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‘Rossetti’s Obsession: Images of Jane Morris’ at the William Morris Gallery

Jane Morris posed as numerous legendary characters for Rossetti: what of her own?

La Donna della Finestra (detail; 1871), Dante Gabriel Rossetti © Bradford Museums and Galleries

(1878), Dante Gabriel Rossetti

Study for Astarte Syriaca (1878), Dante Gabriel Rossetti © Bradford Museums and Galleries

After appearing at the Cartwright Hall Art Gallery in Bradford and the Lady Lever Gallery in Liverpool, ‘Rossetti’s Obsession’ is now on display at the William Morris Gallery in London. This small but fascinating exhibition explores Dante Gabriel Rossetti’s preoccupation with Jane Morris, the wife of his friend William Morris. The exhibition not only examines an artist’s obsession with his muse, however; it reveals how Rossetti challenged Victorian conceptions of ideal femininity by formulating an unconventional, ‘aesthetic’ type of beauty characterised by a columnar neck, thick waves of hair, well-defined brows, large, expressive eyes, sensuous lips, and long fingers.

La Donna della Finestra (1871), Dante Gabriel Rossetti © Bradford Museums and Galleries

The grouping of Rossetti’s pictures of Morris together encourages the viewer to examine the artist’s portrayals and search for connections. Repeatedly her facial expression seems ambiguous – her exaggerated lips and eyes are counterbalanced by a sense of remoteness, suggesting that she is deep in thought. Interestingly, Morris acquires a kind of masculine heroism in Rossetti’s larger compositions, where he depicts her with massive limbs and large throat. The interplay between her intense, imposing presence and unattainable, enigmatic features is captivating, producing a dynamic, multi-dimensional impression of femininity.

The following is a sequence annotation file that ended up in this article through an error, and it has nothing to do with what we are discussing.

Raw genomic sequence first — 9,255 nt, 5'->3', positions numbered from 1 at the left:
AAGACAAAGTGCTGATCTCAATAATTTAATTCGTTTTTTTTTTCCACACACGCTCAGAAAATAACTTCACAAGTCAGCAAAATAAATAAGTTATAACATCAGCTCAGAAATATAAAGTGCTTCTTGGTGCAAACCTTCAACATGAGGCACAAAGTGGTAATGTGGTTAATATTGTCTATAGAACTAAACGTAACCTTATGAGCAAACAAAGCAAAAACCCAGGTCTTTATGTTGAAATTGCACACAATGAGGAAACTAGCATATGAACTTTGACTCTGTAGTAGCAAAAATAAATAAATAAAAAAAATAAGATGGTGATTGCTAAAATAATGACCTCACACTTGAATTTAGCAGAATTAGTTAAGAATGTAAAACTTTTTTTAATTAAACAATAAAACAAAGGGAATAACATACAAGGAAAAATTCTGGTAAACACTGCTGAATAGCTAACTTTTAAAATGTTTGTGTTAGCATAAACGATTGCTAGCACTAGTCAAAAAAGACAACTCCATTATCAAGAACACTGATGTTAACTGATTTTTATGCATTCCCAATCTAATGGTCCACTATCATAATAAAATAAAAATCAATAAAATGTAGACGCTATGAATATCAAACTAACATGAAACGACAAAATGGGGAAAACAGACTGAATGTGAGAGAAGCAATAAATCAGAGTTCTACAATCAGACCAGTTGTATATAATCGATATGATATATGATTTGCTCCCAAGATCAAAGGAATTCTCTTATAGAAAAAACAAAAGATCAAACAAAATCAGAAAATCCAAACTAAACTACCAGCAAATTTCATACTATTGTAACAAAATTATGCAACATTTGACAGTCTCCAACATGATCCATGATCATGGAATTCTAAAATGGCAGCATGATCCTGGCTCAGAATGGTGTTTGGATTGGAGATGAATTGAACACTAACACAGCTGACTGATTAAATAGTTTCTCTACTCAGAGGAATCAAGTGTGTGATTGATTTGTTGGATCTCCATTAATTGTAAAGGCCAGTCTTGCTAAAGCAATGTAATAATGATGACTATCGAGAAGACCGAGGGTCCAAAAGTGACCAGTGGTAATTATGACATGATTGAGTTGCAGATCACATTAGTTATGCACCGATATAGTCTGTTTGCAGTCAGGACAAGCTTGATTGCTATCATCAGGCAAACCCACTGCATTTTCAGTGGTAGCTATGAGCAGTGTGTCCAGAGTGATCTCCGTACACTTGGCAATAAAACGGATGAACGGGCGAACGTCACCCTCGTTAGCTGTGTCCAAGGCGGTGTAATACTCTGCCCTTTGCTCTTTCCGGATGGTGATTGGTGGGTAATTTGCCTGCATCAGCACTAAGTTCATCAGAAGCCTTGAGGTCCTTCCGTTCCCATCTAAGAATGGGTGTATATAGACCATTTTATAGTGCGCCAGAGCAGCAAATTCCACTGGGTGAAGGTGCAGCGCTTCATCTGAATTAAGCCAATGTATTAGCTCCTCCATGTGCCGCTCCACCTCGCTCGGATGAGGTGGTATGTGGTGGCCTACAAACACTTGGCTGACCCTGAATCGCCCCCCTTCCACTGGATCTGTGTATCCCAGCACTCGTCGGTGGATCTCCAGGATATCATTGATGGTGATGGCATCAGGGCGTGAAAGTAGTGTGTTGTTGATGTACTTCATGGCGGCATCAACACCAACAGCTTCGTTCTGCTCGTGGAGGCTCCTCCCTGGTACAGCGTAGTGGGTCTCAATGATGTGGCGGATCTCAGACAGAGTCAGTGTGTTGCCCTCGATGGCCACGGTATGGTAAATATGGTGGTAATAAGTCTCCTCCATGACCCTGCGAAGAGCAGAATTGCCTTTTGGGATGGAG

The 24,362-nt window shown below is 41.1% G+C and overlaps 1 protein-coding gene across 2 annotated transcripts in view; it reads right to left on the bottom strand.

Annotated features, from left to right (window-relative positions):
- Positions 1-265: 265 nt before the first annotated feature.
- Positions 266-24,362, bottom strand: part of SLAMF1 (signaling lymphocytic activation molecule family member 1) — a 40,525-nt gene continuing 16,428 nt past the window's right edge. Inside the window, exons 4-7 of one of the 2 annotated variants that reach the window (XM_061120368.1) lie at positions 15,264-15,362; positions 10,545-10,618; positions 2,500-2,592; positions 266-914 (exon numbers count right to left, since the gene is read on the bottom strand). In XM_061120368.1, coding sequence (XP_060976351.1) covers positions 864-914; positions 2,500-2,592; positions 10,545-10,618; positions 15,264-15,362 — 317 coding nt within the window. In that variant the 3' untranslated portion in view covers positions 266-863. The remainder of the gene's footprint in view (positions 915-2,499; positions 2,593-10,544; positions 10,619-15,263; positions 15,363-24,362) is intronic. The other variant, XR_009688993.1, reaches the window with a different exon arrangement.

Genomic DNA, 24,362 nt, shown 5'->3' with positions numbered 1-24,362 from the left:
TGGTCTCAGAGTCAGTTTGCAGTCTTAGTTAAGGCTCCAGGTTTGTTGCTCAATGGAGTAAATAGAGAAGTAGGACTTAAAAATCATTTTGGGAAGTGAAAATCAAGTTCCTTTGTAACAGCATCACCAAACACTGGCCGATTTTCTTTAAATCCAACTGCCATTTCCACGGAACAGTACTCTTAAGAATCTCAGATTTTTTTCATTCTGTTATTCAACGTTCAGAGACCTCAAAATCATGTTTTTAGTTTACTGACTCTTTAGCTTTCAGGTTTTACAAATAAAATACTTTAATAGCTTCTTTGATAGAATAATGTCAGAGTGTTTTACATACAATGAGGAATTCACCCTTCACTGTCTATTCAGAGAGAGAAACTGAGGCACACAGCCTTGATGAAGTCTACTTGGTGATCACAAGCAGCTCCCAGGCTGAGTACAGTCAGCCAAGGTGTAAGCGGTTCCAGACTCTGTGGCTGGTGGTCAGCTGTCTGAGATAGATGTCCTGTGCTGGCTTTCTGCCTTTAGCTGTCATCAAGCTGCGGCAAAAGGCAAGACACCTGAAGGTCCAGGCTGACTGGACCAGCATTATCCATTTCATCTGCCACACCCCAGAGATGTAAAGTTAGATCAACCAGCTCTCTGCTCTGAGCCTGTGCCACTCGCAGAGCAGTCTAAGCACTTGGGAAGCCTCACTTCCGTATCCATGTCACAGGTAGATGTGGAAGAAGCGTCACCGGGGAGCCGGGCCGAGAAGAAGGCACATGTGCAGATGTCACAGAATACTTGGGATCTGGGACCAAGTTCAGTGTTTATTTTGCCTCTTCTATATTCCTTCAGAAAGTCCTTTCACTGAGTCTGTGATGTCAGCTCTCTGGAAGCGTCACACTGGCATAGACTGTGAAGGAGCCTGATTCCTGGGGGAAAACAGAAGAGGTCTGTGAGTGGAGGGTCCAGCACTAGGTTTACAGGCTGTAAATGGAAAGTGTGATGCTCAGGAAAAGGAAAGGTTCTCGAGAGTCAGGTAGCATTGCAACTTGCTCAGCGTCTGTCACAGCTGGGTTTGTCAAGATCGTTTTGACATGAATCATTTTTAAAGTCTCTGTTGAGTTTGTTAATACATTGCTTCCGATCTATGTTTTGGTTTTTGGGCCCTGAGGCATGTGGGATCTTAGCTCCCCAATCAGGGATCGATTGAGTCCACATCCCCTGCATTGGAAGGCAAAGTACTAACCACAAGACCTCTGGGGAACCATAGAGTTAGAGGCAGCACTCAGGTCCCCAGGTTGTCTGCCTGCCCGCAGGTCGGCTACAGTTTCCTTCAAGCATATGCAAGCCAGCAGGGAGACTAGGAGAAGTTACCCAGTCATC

Study for Beatrice (1871), Dante Gabriel Rossetti © Bradford Museums and Galleries

Photographs of Morris posed by Rossetti at Tudor House in Chelsea are shown alongside drawings of the model reclining or sleeping. Dressed in loosely flowing clothes rather than the constricting garments of traditional Victorian dress and positioned in serpentine poses, the weariness and languor of Morris’s body acquires a sense of fluidity. There’s a suggestion of latent power in her loose limbed, apparently boneless form, and in her ability to move between a variety of poses and personas.

Honeysuckle (detail, embroidery, c. 1880s), designed by William Morris, stitched by Jane and Jenny Morris © William Morris Gallery, London Borough of Waltham Forest

Morris is depicted as a variety of fictional characters throughout the show, including Mariana, Mnemosyne, Pandora, Beatrice, and Astarte. But the exhibition also features a portrait of Morris in old age by her artist friend Evelyn De Morgan and a beautiful embroidery designed by William Morris and embroidered by Jane and her daughter Jenny in the 1880s. They leave you longing for more glimpses into Morris’s own talents and interests, her real-life character. The recent publication of The Collected Letters of Jane Morris, edited by Jan Marsh and Frank C. Sharp, will hopefully draw more attention to Morris and offer new perspectives on her life, the artist-model relationship, and the wider work of the Pre-Raphaelites.

‘Rossetti’s Obsession: Images of Jane Morris’ is at the William Morris Gallery, London, until 4 January 2015.

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